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The Post Has Problems With Its Scorecard in Assessing State Enrollment in the ACA Print
Sunday, 29 June 2014 15:32

The Washington Post did an assessment of which states had the largest share of their eligible population enroll in the exchanges and which states were least successful. California topped the charts with 42 percent of the eligible population followed by Vermont. Picking up the rear was Hawaii, where it tells us less than 15 percent of the eligible population enrolled.

There is a big problem with the Post's scorecard. The states didn't start in the same place. In last place Hawaii only 8 percent of its population was uninsured. By contrast, in California 19 percent of its population was uninsured. This means that even with the differences in ACA enrollment Hawaii likely still have a higher insurance rate than California.

While the piece notes Hawaii's problems in setting up its exchange, it is also the case that as the share of the population who is uninsured gets lower, it becomes more difficult to enroll the people who remain uninsured. These people are likely resistant to signing up for insurance or have difficulties navigating bureaucracies. Therefore it should not be surprising that Hawaii did not do well on this measure.

The piece also highlights enrollments of people 18-32. While there had been much hype around enrolling "young invincibles," as Kaiser has shown the difference in premiums largely reflects the differences in health care costs. It really doesn't matter much for the finances of the program how many young people enroll, although it is good to see them getting insurance.

 
Problems With Measuring Health Care in GDP Didn't Begin With Obamacare Print
Saturday, 28 June 2014 08:02

Neil Irwin's Upshot column rightly points to the fact that Obamacare may have an ambiguous effect on the economy over the next few years. The point is that we want to slow health care cost growth, but in a weak economy less spending on health care means lower GDP and fewer jobs.

This is true, but this is part of a larger story. Since the economy is operating well below its potential and millions of workers are unemployed or underemployed, anything that creates demand would boost GDP. This is the old pay people to dig holes and fill them up again story. We could do that and increase employment and output. Better yet, we could pay people to retrofit homes to make them more energy efficient, to educate our kids, or to provide child care. But that would mean larger budget deficits and policy is now controlled by a perverse religious cult that says budget deficits are the devil's work. Anyhow, the health care story should be seen as part of the larger stimulus/deficit story.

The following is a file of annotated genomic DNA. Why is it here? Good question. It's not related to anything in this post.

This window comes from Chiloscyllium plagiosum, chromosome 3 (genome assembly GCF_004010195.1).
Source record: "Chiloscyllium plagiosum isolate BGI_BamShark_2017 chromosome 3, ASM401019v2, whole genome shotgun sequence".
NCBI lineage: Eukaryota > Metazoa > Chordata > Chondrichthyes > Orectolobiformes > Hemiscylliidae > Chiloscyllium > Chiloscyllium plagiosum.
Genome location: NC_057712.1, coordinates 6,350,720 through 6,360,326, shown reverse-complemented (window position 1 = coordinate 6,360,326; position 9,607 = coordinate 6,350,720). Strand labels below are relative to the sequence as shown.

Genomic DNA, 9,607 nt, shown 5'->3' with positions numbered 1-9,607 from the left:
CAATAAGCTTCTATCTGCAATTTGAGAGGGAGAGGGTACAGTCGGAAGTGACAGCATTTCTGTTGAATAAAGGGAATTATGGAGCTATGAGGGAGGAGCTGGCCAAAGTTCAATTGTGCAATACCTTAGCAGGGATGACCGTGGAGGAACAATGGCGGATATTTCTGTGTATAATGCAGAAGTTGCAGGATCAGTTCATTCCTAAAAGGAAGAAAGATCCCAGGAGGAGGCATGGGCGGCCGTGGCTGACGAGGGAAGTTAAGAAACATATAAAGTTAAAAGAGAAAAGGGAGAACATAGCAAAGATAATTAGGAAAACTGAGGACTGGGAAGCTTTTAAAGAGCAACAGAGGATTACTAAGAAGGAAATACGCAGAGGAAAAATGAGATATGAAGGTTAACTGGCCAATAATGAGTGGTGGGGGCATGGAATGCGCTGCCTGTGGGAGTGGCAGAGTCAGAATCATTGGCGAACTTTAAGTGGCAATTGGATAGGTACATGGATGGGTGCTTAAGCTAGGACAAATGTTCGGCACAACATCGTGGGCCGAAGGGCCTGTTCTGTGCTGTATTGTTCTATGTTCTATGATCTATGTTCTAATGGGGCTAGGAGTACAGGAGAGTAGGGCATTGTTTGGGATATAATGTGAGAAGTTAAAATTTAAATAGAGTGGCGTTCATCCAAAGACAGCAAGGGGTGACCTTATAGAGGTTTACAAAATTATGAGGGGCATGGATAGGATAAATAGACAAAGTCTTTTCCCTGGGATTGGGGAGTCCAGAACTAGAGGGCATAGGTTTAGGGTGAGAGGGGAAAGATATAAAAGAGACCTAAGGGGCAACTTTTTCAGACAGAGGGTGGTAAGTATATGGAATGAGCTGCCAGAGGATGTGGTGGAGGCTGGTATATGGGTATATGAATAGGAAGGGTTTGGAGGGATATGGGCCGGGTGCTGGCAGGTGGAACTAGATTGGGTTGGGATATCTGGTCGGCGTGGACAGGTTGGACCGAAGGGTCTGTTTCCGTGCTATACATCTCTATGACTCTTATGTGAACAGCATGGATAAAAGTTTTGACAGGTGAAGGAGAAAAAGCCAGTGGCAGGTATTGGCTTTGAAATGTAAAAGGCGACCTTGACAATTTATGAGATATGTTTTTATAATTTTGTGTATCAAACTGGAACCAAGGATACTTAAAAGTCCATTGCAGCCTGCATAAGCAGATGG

The other point is that we have always had problems measuring health care. Suppose Pfizer develops a great new drug called "Placebo" that is supposed to cure depression. It sells $170 billion worth of this drug in 2014. This would be an addition to GDP of approximately 1.0 percentage point. Now suppose that a whistle-blower reveals Pfizer's secret test results that show Placebo doesn't do anything. Sales plunge to zero in 2015. GDP has just fallen by 1.0 percentage point. 

Much of health care spending has this character. We value our health, but we measure what we pay for. If we are healthier because of better diet and more exercise, and therefore spend less on heart related drugs and procedures, this counts as a drop in GDP. And many procedures and drugs really don't improve our health, just like Pfizer's Placebo drug. So, there will be many issues associated with measuring the economic impact of Obamacare, but it is wrong to imagine that we didn't previously have problems measuring the output of the health care sector.

 
Faulty Labor Economics at the NYT Print
Saturday, 28 June 2014 07:45

Kevin Carey has an interesting piece in the NYT's Upshot section which notes evidence that U.S. college grads seem to perform markedly worse on standardized exams than their counterparts in other countries. While this discussion is interesting his conclusion is completely wrong.

He concludes by telling readers:

"This reality should worry anyone who believes — as many economists do — that America’s long-term prosperity rests in substantial part on its store of human capital. The relatively high pay of American workers will start to erode as more jobs are exposed to harsh competition in global labor markets. It will be increasingly dangerous to believe that only our K-12 schools have serious problems."